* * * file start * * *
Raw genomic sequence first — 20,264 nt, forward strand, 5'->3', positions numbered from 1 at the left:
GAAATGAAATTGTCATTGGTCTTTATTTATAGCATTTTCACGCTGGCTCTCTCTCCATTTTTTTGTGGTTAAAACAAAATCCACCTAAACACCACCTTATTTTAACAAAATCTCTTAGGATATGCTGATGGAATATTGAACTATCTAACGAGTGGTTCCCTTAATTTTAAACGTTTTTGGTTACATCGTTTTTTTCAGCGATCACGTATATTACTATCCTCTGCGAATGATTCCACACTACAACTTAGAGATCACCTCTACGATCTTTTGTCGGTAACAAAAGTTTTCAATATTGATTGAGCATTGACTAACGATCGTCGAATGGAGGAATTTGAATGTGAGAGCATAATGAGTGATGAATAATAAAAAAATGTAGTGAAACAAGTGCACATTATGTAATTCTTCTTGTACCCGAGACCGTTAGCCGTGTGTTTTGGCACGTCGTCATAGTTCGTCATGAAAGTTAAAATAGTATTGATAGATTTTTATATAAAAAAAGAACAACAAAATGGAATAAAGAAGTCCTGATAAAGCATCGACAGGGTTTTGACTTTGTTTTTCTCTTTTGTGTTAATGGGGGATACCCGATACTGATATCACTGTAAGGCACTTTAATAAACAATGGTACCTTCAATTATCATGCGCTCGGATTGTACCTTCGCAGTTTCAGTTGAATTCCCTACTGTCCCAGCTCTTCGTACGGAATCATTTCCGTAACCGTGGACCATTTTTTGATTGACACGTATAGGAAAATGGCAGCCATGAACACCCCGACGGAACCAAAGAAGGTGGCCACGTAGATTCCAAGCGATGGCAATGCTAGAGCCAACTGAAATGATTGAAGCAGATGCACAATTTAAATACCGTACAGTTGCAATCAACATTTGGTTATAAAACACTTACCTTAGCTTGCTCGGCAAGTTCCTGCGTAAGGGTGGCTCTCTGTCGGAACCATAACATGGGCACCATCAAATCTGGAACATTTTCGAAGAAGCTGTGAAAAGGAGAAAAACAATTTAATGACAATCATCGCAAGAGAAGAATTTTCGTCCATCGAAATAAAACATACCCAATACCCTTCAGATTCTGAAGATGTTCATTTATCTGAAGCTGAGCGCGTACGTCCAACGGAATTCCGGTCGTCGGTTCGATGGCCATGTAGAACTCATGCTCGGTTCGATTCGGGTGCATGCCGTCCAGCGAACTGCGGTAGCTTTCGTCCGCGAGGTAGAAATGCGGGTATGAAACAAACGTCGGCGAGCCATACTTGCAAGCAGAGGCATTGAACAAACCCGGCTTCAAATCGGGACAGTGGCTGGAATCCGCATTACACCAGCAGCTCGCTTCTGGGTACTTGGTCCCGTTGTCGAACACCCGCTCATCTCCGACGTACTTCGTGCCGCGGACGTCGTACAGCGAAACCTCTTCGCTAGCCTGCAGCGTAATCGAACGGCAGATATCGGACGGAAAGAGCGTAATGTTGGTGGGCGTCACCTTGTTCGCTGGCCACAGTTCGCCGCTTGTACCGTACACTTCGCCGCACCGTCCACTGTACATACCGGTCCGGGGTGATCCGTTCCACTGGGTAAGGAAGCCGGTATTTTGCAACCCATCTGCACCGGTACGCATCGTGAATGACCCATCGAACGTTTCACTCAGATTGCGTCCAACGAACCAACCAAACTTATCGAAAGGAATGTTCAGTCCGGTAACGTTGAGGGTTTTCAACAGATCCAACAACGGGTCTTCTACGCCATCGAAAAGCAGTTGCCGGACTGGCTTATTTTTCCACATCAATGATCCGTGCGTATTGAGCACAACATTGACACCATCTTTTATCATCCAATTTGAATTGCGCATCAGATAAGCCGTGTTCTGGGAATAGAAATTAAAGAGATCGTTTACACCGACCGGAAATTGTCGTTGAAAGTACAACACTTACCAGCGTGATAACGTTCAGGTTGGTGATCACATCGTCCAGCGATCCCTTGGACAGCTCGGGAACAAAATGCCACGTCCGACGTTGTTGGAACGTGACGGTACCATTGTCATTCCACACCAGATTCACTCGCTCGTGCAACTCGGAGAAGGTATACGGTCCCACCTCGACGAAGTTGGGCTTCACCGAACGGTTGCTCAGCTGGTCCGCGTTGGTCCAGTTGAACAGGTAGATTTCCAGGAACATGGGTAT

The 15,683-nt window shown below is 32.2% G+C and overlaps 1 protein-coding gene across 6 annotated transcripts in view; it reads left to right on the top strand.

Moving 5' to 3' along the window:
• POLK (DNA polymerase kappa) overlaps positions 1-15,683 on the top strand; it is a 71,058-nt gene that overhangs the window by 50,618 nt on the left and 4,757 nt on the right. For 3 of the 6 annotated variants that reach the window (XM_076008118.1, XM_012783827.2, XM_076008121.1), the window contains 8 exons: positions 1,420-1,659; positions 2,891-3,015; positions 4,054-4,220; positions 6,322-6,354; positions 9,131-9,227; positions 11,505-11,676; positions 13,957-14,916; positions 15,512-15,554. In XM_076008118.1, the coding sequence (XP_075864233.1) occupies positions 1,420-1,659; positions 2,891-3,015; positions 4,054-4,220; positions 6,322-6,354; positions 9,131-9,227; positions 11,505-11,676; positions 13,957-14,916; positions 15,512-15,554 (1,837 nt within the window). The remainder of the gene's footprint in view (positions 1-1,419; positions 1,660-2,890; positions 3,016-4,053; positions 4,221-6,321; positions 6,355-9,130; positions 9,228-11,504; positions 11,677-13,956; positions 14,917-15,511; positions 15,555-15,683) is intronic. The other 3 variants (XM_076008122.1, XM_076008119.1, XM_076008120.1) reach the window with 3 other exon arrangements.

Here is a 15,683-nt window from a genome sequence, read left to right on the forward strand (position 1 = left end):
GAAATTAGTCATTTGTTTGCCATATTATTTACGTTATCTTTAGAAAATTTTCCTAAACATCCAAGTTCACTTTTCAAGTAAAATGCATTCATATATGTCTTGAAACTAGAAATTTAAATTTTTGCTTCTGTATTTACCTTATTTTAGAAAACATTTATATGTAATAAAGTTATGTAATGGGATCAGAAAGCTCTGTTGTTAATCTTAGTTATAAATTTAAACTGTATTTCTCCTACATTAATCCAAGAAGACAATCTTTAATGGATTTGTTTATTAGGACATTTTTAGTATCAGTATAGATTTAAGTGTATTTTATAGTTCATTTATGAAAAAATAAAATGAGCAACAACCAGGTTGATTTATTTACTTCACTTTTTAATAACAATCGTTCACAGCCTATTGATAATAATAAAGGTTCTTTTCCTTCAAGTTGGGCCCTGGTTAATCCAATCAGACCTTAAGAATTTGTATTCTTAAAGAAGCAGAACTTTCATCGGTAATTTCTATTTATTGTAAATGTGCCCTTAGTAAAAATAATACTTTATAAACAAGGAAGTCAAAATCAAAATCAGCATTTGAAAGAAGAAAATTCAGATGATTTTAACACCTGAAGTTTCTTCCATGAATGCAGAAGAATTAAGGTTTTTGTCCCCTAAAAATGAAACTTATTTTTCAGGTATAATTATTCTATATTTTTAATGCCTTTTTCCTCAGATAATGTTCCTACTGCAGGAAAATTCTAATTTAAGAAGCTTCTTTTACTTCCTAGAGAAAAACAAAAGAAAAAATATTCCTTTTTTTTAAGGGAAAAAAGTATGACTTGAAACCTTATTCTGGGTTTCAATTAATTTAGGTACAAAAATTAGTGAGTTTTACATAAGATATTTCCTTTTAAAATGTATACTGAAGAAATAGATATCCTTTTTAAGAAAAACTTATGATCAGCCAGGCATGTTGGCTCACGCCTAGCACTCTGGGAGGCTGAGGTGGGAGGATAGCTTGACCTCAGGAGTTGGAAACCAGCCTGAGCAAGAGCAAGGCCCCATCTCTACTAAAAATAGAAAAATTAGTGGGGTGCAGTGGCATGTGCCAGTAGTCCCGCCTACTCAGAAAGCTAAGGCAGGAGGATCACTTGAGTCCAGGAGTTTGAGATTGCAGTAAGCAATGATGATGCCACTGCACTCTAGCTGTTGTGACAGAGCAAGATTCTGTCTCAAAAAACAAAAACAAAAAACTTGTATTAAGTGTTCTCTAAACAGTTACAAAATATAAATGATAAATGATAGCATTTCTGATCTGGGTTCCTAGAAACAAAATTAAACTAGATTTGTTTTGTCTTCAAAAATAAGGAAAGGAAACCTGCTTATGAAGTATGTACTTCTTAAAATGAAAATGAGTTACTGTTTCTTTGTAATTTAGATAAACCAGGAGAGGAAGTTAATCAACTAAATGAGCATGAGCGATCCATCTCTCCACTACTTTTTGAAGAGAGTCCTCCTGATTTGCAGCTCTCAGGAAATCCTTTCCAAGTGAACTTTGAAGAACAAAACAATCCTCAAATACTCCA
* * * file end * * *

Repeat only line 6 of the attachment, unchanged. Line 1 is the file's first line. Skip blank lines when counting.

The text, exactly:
Here is a 15,683-nt window from a genome sequence, read left to right on the forward strand (position 1 = left end):